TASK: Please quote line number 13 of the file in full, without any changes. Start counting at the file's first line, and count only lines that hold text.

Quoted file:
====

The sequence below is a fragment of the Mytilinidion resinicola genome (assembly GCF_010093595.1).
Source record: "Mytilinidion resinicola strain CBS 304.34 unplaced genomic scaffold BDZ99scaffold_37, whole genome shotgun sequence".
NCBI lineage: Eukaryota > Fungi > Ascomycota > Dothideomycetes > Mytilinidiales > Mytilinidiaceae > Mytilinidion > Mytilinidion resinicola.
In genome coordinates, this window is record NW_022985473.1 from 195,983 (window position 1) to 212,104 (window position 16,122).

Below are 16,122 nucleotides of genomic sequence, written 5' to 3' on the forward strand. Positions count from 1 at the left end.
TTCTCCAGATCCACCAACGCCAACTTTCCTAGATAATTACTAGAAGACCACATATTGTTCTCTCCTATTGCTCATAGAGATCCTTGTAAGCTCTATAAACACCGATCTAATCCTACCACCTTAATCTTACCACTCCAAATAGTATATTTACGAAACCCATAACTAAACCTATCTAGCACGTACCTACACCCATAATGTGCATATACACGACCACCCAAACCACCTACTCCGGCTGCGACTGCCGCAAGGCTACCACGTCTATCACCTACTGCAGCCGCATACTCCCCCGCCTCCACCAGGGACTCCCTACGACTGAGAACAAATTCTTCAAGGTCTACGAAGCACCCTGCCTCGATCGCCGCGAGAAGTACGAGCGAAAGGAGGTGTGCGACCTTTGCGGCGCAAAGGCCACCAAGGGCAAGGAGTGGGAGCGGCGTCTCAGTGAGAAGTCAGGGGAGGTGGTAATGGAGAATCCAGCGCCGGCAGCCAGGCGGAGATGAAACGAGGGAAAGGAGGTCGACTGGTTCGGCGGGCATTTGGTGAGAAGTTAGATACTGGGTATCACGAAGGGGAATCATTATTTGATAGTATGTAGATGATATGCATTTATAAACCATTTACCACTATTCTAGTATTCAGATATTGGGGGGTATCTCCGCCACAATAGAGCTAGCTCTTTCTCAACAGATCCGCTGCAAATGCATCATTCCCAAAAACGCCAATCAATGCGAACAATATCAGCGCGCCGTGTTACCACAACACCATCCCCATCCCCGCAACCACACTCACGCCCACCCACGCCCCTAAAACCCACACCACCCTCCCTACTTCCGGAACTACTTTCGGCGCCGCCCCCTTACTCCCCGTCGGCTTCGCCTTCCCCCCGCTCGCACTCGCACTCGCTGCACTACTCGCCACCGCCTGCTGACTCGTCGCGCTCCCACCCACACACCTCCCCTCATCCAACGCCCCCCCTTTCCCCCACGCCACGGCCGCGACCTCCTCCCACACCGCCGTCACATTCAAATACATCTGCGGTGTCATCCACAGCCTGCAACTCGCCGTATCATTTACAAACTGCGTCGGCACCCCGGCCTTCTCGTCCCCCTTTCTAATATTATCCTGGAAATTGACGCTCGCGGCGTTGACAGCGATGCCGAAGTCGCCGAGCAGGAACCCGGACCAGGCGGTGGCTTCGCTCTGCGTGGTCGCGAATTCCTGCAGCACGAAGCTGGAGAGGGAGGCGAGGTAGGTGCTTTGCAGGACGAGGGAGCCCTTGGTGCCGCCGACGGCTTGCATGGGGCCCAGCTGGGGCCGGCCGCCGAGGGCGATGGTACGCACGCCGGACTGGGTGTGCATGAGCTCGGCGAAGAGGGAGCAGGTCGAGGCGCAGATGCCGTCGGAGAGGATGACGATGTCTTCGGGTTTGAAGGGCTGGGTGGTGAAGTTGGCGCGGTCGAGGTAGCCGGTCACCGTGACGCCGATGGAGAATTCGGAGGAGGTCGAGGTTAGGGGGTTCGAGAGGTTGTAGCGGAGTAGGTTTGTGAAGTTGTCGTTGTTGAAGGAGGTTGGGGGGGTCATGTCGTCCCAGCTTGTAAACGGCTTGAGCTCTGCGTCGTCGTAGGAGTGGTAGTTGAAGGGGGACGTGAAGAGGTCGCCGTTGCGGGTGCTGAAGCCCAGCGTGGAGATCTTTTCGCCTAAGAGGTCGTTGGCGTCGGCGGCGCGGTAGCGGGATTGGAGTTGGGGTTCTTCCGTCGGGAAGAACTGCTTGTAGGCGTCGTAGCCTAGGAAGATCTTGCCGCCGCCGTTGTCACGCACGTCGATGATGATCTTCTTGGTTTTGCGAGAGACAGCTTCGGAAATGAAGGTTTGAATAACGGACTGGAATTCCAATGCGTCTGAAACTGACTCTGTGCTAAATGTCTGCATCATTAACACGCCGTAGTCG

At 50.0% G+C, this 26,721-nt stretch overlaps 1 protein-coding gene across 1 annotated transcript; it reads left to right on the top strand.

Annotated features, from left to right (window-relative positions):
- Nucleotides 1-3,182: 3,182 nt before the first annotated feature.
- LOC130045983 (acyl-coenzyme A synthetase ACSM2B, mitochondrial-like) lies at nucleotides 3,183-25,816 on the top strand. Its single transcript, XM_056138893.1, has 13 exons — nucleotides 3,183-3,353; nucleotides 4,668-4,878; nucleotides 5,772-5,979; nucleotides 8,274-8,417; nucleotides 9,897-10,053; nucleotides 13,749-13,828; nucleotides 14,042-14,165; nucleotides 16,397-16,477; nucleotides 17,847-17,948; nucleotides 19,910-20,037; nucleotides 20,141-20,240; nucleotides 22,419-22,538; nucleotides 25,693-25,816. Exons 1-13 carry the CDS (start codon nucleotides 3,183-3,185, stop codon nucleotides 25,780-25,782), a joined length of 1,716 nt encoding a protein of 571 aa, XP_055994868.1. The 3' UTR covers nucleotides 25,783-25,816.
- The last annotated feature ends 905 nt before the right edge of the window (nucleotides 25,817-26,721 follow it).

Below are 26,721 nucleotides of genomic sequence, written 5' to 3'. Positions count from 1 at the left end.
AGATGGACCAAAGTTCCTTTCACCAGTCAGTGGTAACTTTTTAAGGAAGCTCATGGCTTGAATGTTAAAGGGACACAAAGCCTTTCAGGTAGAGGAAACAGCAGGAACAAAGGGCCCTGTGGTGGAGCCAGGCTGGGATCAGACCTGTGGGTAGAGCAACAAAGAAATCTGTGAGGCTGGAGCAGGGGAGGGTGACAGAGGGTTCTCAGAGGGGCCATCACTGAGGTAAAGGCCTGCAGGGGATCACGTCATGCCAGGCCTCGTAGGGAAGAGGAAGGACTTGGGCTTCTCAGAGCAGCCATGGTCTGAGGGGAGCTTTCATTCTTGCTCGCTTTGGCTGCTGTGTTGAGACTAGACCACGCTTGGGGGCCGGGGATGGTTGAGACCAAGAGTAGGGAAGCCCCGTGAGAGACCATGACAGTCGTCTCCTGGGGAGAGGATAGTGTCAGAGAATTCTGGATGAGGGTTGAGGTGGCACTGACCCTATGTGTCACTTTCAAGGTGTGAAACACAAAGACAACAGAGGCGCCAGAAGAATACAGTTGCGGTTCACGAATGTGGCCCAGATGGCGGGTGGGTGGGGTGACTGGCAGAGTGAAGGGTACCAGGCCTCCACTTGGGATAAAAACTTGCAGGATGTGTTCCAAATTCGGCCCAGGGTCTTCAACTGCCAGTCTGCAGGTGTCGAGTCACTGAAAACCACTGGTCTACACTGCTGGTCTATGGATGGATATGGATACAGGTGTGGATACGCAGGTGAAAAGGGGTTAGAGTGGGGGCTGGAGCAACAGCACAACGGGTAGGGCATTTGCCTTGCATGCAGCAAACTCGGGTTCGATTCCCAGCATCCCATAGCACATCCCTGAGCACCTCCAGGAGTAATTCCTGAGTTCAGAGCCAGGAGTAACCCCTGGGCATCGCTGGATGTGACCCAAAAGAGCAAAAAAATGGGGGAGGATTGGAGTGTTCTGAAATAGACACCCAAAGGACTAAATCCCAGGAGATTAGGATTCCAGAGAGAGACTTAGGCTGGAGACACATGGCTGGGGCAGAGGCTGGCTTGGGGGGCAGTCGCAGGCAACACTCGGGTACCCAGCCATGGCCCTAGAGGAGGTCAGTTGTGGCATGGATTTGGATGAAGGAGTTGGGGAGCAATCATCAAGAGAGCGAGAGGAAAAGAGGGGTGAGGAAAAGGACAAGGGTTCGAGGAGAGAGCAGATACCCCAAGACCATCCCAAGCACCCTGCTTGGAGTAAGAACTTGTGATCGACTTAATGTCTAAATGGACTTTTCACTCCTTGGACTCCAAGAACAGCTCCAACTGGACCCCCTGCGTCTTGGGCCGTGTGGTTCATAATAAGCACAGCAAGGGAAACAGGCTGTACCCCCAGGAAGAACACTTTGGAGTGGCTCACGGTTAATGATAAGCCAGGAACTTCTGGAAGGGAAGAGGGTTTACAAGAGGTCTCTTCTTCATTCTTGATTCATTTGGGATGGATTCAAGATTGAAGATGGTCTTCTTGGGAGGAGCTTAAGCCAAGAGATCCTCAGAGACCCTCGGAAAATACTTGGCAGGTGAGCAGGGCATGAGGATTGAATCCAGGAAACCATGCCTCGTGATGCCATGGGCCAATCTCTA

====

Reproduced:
AGATGGACCAAAGTTCCTTTCACCAGTCAGTGGTAACTTTTTAAGGAAGCTCATGGCTTGAATGTTAAAGGGACACAAAGCCTTTCAGGTAGAGGAAACAGCAGGAACAAAGGGCCCTGTGGTGGAGCCAGGCTGGGATCAGACCTGTGGGTAGAGCAACAAAGAAATCTGTGAGGCTGGAGCAGGGGAGGGTGACAGAGGGTTCTCAGAGGGGCCATCACTGAGGTAAAGGCCTGCAGGGGATCACGTCATGCCAGGCCTCGTAGGGAAGAGGAAGGACTTGGGCTTCTCAGAGCAGCCATGGTCTGAGGGGAGCTTTCATTCTTGCTCGCTTTGGCTGCTGTGTTGAGACTAGACCACGCTTGGGGGCCGGGGATGGTTGAGACCAAGAGTAGGGAAGCCCCGTGAGAGACCATGACAGTCGTCTCCTGGGGAGAGGATAGTGTCAGAGAATTCTGGATGAGGGTTGAGGTGGCACTGACCCTATGTGTCACTTTCAAGGTGTGAAACACAAAGACAACAGAGGCGCCAGAAGAATACAGTTGCGGTTCACGAATGTGGCCCAGATGGCGGGTGGGTGGGGTGACTGGCAGAGTGAAGGGTACCAGGCCTCCACTTGGGATAAAAACTTGCAGGATGTGTTCCAAATTCGGCCCAGGGTCTTCAACTGCCAGTCTGCAGGTGTCGAGTCACTGAAAACCACTGGTCTACACTGCTGGTCTATGGATGGATATGGATACAGGTGTGGATACGCAGGTGAAAAGGGGTTAGAGTGGGGGCTGGAGCAACAGCACAACGGGTAGGGCATTTGCCTTGCATGCAGCAAACTCGGGTTCGATTCCCAGCATCCCATAGCACATCCCTGAGCACCTCCAGGAGTAATTCCTGAGTTCAGAGCCAGGAGTAACCCCTGGGCATCGCTGGATGTGACCCAAAAGAGCAAAAAAATGGGGGAGGATTGGAGTGTTCTGAAATAGACACCCAAAGGACTAAATCCCAGGAGATTAGGATTCCAGAGAGAGACTTAGGCTGGAGACACATGGCTGGGGCAGAGGCTGGCTTGGGGGGCAGTCGCAGGCAACACTCGGGTACCCAGCCATGGCCCTAGAGGAGGTCAGTTGTGGCATGGATTTGGATGAAGGAGTTGGGGAGCAATCATCAAGAGAGCGAGAGGAAAAGAGGGGTGAGGAAAAGGACAAGGGTTCGAGGAGAGAGCAGATACCCCAAGACCATCCCAAGCACCCTGCTTGGAGTAAGAACTTGTGATCGACTTAATGTCTAAATGGACTTTTCACTCCTTGGACTCCAAGAACAGCTCCAACTGGACCCCCTGCGTCTTGGGCCGTGTGGTTCATAATAAGCACAGCAAGGGAAACAGGCTGTACCCCCAGGAAGAACACTTTGGAGTGGCTCACGGTTAATGATAAGCCAGGAACTTCTGGAAGGGAAGAGGGTTTACAAGAGGTCTCTTCTTCATTCTTGATTCATTTGGGATGGATTCAAGATTGAAGATGGTCTTCTTGGGAGGAGCTTAAGCCAAGAGATCCTCAGAGACCCTCGGAAAATACTTGGCAGGTGAGCAGGGCATGAGGATTGAATCCAGGAAACCATGCCTCGTGATGCCATGGGCCAATCTCTA